The De-Iceman Cometh

What once could have been characterized as a "laissez-faire" system of plane de-icing has morphed into a strictly regimented program with new regulations that have eliminated any room for doubt.

In turboprop aircraft, electric heaters de-ice the large rotating propellers. Turboprops also have a rubber cover called a "boot" alongthe leading edge of the wing. The boot can be expanded during the flight to break off any ice that has attached itself to the aircraft. In 1994, an American Eagle ATR-72 turboprop plane succumbed to airframe icing while stuck in a holding pattern near Chicago. The plane wentdown in an Indiana bean field, killing all 68 people aboard, after ice on its wings forced it to spin violently out of control. The culprit was a design flaw allowing ice to form aft of the boot.

In the United States alone there are an average of 50 aviation accidents each year involving airframe icing. However, the number of such accidents has decreased in recent years, in part because of the stricter regulations and the construction of more effective anti-icing facilities like the CDF. Most air-frame icing accidents now pertain tolower-tier general aviation operations and private aircraft. In fact, thunderstorms are responsible for more crashes and deaths in the airline industry than icing; in 2004, thunderstorms caused 14 crashes and 28 deaths, compared with 12 crashes and 25 deaths for airframe icing. As improvements continue to be made in airlines' de-icing systemsand engineers continue to find new ways to address airframe icing onaircraft, perhaps one day the risk of aviation accidents caused by ice will be eliminated altogether.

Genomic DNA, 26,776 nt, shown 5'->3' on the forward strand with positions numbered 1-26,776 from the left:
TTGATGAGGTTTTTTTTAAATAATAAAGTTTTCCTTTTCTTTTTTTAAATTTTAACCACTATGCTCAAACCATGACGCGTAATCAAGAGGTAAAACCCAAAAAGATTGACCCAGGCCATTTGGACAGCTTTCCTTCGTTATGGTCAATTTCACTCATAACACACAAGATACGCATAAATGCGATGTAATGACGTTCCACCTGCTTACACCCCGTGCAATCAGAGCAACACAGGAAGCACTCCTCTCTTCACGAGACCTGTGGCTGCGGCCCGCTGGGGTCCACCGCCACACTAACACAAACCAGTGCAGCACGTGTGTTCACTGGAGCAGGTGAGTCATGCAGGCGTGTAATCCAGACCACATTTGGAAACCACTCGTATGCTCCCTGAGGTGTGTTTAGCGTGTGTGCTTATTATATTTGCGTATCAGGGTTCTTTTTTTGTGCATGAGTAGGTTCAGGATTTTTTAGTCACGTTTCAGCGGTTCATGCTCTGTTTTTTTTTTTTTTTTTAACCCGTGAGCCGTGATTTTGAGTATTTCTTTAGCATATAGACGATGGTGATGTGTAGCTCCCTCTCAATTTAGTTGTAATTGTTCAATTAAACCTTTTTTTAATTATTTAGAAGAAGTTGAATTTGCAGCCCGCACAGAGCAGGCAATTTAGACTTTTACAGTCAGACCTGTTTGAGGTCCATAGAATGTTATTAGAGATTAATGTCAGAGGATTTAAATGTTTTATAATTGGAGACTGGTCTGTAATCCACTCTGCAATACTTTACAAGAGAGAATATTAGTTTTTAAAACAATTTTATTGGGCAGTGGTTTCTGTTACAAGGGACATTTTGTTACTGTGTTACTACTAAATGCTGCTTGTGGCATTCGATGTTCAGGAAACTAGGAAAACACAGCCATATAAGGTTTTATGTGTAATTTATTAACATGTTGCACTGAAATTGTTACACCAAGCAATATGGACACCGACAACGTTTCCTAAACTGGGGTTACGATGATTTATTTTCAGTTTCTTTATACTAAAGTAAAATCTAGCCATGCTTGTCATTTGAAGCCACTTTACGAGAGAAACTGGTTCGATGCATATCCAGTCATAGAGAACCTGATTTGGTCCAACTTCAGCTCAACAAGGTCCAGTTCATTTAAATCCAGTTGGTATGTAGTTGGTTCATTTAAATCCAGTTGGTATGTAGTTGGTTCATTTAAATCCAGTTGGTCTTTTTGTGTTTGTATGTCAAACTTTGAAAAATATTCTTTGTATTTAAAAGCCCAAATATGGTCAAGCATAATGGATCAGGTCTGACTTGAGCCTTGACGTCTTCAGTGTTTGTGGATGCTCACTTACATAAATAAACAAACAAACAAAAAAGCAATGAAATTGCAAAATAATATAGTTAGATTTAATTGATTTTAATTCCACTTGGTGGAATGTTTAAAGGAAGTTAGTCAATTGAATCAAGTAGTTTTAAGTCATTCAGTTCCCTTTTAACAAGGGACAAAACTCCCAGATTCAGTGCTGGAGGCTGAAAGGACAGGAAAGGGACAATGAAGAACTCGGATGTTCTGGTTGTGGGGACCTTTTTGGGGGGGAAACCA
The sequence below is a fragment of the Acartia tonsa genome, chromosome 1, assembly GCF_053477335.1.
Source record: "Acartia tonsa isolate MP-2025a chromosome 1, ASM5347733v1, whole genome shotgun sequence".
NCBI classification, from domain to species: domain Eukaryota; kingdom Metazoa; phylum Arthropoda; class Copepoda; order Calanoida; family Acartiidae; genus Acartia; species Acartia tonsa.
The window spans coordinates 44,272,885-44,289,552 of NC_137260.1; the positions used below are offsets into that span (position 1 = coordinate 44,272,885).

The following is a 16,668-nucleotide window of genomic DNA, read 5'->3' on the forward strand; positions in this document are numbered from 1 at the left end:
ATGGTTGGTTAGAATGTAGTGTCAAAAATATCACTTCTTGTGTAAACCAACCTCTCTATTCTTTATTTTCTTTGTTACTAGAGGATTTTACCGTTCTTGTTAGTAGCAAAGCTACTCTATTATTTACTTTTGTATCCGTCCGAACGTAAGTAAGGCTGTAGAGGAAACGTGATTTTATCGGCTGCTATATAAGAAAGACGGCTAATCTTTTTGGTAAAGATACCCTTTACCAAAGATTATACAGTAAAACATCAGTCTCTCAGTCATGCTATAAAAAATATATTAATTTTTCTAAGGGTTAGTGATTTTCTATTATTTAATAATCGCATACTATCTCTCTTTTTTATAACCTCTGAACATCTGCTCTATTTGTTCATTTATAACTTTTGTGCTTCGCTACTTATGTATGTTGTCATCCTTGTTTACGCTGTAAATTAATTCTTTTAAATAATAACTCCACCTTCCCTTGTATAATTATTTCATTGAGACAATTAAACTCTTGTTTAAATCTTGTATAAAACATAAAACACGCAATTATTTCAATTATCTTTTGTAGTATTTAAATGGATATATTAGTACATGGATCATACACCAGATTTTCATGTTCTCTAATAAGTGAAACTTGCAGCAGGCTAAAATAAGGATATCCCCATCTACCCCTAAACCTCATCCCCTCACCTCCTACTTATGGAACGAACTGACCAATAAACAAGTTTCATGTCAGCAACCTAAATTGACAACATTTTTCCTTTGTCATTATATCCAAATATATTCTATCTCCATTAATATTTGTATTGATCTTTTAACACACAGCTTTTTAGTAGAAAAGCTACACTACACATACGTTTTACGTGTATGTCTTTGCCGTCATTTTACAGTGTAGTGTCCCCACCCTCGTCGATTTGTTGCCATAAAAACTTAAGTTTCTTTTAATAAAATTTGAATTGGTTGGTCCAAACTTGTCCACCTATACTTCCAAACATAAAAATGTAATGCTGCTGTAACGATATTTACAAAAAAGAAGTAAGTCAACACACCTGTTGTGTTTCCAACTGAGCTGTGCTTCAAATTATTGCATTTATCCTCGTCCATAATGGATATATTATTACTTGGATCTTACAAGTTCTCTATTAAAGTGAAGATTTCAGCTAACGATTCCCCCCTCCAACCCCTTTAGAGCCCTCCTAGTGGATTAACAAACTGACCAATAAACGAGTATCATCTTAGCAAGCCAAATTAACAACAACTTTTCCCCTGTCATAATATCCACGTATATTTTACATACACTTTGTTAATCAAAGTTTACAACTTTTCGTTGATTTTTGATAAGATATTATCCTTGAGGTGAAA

Just the facts about the CDF

Most aircraft de-iced/anti-iced in a day: 513 (February 3, 2000).

Most fluid dispensed in a season: Just over 7.5 million liters (1,981,290 U.S. gallons) in the 2002-2003 winter season.

Most aircraft de-iced/anti-iced in a year: 14,299 in the 2004-2005season.

Most aircraft de-iced/anti-iced in one month: 4,200 in January 2004.

DOUG MORRIS flies the Airbus 340 and is a certified meteorologist.He is the author of From the Flight Deck: Plane Talk and Sky Science, to be published by ECW Press in May 2007. Special thanks to Joe Forbes, Senior Manager of De-icing Operations at the Greater Toronto Airports Authority.

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